People have often asked me if I have children. The answer is always, “No, but I really like children.” *
Yet in my five years and 502 posts so far here at Diamond-Cut Life, I haven’t offered a resource, to date, for children and their parents. Today changes that! I’m featuring and recommending Patterson’s Picks, a great blogsite that reviews excellent books for children.
Dan Patterson, a seasoned schoolteacher, knows kids inside out and is grounded in reality on how children respond to various books. For example, he struggles to get his first grade class’s attention on the exhausted day after Halloween. He finally hits on reading The Runaway Pumpkin, and almost instantly finds he has a captive audience.
The girls stop bickering and I can see the boy still under a desk looking right at the book . . . the class is like a responsive instrument now, a busted guitar that’s turned into a Stradivarius. We’re all excitedly watching this crazy large pumpkin rampaging down a hill. S.D. Schindler’s illustrations are uproarious. Grandpa is on the ground waving his fist with a displaced chicken on his head. A banana peel and an indignant but unharmed chicken are stuck to the rolling pumpkin.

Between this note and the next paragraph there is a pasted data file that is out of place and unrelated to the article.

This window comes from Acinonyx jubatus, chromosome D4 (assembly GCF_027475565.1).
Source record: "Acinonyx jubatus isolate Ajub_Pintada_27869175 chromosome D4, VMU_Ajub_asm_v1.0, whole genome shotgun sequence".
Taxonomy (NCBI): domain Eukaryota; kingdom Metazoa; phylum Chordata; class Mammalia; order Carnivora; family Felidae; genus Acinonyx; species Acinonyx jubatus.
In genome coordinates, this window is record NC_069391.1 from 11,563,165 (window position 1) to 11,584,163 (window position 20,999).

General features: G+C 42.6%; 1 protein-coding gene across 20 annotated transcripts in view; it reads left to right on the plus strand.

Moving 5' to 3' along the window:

Patterson’s Picks covers books for all ages of young folks, including middle grade and young adult. Dan Patterson is a children’s writer, himself (I’ve got to say, his simile of a busted guitar turning into a Stradivarius really works for me and makes me want to read his own books). Dan and his vivacious wife Jen, a soon-to-be counselor and his blogmaster, teach Sunday school at Lincoln Street church here in Southeast Portland. That’s where I met them. (Have I mentioned that I love church?)
Our young generation needs the keenest minds and best problem-solving skills they can possibly develop, because they will be dealing with a planet wracked by climate change. I just left a comment on Patterson’s Picks asking Dan if he’d consider finding and recommending some children’s books that help them address that topic. Write on, Dan.
*My husband Thor and I met in mid-life, past the option of biological children. We didn’t choose to adopt, but we’ve chosen to embrace children in a variety of ways, including mentoring and tutoring Mahamudi, who is from Somalia and is now a sophomore in high school.